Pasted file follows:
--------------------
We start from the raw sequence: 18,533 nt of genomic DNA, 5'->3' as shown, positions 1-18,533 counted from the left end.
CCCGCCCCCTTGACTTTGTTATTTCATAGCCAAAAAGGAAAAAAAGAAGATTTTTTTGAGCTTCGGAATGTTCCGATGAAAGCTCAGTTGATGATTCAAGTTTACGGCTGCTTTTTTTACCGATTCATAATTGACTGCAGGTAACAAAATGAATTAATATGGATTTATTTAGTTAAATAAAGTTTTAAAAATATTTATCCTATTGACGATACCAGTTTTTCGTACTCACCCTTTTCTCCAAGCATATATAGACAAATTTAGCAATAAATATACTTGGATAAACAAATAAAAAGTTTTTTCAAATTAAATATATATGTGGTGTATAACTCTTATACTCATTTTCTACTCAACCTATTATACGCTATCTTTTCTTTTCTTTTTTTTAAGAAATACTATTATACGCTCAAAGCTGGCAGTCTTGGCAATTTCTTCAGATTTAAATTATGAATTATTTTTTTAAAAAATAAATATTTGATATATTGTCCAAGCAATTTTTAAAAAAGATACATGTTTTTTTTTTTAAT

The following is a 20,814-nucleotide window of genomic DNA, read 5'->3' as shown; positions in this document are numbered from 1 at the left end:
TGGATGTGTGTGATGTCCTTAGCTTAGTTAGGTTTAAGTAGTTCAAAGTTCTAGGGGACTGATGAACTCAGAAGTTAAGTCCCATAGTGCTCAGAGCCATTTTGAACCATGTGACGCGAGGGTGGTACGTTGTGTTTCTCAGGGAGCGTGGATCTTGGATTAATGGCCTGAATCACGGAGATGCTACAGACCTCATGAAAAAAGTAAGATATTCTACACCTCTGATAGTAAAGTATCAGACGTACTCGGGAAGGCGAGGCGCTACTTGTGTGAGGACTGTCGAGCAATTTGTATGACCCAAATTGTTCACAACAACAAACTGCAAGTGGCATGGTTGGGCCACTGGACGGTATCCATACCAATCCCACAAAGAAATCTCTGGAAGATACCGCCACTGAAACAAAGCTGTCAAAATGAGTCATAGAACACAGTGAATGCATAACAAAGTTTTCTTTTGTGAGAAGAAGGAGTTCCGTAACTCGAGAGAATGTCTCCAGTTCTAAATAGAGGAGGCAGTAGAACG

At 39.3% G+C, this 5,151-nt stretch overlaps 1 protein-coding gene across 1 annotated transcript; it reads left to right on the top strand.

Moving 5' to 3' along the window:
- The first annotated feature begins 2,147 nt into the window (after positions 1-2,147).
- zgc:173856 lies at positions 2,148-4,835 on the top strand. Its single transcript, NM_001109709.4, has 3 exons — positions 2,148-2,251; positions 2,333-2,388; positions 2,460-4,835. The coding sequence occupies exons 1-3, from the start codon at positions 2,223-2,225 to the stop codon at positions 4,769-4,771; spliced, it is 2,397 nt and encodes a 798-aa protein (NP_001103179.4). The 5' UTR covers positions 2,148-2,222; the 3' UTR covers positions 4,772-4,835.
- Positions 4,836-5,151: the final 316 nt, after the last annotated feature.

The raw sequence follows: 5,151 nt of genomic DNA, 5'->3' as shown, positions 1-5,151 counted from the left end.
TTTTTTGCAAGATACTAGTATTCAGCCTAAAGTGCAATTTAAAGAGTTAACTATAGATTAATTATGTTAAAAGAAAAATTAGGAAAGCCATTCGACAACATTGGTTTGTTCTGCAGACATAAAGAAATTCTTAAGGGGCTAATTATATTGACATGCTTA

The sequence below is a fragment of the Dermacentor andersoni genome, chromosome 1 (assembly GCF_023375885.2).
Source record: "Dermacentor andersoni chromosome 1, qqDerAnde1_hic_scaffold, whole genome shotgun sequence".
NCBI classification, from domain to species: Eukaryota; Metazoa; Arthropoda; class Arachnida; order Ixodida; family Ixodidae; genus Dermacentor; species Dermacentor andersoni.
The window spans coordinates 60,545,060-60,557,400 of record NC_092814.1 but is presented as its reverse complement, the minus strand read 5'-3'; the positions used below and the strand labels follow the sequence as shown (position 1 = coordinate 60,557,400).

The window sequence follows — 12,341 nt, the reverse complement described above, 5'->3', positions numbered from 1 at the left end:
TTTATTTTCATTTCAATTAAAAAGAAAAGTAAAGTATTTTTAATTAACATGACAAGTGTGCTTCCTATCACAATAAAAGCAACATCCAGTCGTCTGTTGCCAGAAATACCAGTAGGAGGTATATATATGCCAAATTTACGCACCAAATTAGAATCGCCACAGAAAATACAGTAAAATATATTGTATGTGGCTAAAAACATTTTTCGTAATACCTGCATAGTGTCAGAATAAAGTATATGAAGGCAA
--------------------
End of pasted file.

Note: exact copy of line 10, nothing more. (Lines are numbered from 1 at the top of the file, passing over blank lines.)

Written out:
The raw sequence follows: 5,151 nt of genomic DNA, 5'->3' as shown, positions 1-5,151 counted from the left end.